Matthew Weiner: Mad Men Ending Not Intended to Be Ambiguous


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Warning: Spoilers for the series finale of Mad Men below.

As a writer on the final season of The Sopranos, Matthew Weiner helped oversee the most contentious series finale of all time. The final moments of Weiner’s Mad Men has not caused nearly as much consternation, but it has invited some level of speculation about what exactly happened between Don Draper’s meditative enlightenment and the creation of Coca-Cola’s classic “Hilltop” ad.

In an interview with The New York Times, actor Jon Hamm said his take is that, “the next day, [Draper] wakes up in this beautiful place, and has this serene moment of understanding, and realizes who he is. And who he is, is an advertising man. And so, this thing comes to him.” In other words, Draper finally returns to McCann Erickson and creates the Coke ad that plays in its entirety before the episode ends.

Now, in what Weiner has said will be his only interview — for now, at least — regarding the finale, he has more or less corroborated that account. Speaking to writer A.M. Homes at the New York Public Library on Wednesday, the showrunner reportedly confirmed that Draper did create the ad.

“I have never been clear, and I have always been able to live with ambiguities,” Weiner said, remaining somewhat cryptic in his remarks. “In the abstract, I did think, why not end this show with the greatest commercial ever made? In terms of what it means to people and everything, I am not ambiguity for ambiguity’s sake. But it was nice to have your cake and eat it too, in terms of what is advertising, who is Don and what is that thing?”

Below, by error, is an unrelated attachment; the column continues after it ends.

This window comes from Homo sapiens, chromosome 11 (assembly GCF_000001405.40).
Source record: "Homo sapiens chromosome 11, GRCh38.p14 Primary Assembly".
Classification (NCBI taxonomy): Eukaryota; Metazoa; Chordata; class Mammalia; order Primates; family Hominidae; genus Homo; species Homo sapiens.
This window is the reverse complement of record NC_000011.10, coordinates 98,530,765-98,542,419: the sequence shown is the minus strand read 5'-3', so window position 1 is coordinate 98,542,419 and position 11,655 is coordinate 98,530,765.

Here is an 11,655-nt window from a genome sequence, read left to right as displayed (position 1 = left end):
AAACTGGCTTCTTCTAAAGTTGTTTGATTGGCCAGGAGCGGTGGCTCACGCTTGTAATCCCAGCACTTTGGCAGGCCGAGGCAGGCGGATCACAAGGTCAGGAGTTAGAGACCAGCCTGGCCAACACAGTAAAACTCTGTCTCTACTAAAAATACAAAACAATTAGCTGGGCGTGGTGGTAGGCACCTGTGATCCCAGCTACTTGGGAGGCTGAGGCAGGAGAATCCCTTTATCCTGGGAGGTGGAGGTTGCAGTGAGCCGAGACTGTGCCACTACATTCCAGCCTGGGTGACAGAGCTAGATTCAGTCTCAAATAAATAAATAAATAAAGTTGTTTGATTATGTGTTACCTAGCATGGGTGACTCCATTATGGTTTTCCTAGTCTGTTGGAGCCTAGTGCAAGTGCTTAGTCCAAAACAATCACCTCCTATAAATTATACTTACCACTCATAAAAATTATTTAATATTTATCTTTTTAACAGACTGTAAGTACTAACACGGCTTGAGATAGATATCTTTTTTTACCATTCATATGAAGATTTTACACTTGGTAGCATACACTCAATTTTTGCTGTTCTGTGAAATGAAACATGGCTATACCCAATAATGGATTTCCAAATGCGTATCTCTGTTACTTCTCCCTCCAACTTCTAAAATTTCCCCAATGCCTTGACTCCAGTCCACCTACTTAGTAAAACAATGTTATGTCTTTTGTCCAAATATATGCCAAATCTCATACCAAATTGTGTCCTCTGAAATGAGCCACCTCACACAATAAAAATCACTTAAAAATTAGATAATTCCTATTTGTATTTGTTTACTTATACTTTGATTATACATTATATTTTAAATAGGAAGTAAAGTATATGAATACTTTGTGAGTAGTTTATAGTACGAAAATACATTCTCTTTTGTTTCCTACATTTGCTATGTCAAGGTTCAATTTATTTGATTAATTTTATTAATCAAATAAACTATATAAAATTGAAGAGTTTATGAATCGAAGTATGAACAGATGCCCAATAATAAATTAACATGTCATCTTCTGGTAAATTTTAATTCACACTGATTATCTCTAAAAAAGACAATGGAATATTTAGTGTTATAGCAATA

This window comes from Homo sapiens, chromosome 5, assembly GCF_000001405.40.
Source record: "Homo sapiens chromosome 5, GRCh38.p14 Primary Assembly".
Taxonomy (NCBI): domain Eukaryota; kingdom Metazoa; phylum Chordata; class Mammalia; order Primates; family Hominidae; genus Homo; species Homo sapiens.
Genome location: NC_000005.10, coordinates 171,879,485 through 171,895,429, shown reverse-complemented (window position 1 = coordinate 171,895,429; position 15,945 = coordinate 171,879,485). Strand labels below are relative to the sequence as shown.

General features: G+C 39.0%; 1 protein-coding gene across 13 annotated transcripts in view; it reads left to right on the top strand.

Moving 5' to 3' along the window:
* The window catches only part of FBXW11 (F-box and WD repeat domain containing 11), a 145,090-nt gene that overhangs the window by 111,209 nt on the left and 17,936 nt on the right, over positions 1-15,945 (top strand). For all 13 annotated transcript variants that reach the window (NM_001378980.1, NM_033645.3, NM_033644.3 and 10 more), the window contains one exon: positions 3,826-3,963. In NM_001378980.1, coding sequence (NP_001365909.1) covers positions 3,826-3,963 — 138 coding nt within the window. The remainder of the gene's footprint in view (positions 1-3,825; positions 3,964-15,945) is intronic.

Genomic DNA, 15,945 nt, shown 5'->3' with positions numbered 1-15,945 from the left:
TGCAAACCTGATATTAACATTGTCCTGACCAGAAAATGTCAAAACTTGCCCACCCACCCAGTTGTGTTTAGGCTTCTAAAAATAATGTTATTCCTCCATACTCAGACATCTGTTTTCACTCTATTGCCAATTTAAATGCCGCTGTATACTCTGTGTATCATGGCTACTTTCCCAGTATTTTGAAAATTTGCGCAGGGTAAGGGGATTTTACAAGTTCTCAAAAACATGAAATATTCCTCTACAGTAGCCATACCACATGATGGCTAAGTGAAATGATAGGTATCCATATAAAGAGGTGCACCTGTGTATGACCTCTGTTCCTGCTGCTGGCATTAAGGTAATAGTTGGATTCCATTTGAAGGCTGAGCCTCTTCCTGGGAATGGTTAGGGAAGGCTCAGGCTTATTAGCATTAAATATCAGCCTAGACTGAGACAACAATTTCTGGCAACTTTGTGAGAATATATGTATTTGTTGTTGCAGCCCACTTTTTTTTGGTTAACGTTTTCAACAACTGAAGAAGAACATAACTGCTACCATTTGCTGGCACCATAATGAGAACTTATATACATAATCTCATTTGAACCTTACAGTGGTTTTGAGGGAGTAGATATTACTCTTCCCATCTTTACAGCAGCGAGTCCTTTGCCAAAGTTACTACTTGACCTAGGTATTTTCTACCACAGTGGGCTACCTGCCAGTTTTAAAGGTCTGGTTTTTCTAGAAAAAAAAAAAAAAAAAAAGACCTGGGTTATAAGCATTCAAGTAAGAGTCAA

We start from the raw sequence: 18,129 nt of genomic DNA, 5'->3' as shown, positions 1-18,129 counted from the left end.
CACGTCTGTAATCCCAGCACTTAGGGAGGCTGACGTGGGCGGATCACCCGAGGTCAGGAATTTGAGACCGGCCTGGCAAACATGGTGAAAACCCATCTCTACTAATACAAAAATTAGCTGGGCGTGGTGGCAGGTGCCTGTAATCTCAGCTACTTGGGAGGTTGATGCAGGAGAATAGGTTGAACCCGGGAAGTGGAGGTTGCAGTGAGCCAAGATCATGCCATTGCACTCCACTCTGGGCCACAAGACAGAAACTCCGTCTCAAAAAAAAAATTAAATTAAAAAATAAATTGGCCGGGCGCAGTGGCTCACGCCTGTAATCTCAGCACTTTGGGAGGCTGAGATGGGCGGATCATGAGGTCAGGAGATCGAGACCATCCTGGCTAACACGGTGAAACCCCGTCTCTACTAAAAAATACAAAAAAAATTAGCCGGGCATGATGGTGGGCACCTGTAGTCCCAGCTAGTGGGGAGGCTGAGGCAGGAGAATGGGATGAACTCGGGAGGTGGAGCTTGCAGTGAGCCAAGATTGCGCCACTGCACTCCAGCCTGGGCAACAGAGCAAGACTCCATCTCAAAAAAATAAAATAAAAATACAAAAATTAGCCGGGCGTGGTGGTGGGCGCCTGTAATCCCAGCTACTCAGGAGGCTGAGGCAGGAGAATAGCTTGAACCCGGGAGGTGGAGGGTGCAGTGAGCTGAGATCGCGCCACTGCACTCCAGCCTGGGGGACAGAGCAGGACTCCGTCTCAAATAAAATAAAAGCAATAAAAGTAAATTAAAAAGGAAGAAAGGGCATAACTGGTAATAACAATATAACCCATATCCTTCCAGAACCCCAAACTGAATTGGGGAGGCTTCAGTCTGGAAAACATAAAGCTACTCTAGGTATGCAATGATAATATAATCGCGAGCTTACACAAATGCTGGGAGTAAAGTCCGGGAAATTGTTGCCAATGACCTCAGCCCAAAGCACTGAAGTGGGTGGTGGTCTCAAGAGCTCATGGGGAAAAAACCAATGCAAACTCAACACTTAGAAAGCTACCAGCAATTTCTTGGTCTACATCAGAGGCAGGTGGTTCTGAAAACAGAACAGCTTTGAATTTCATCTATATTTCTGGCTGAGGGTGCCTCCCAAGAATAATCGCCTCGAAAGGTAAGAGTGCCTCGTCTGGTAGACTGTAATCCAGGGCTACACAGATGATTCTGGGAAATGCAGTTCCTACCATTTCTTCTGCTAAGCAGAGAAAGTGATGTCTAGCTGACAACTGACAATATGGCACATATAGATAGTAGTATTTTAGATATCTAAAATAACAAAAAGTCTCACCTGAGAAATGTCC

Weiner also addressed the most common criticism of the show’s ending — that it was a “cynical” look at how the spiritual awakening of the 1960s affected the way products were sold to the masses:

“I did hear rumblings of people talking about the ad being corny. It’s a little bit disturbing to me, that cynicism. I’m not saying advertising’s not corny, but I’m saying that the people who find that ad corny, they’re probably experiencing a lot of life that way, and they’re missing out on something. Five years before that, black people and white people couldn’t even be in an ad together! And the idea that someone in an enlightened state might have created something that’s very pure — yeah, there’s soda in there with a good feeling, but that ad to me is the best ad ever made, and it comes from a very good place. … That ad in particular is so much of its time, so beautiful and, I don’t think, as — I don’t know what the word is — villainous as the snark of today.”

There are a lot more details about the interview with Weiner at

Watch the final scene below, via AMC:

[Photo via screengrab]

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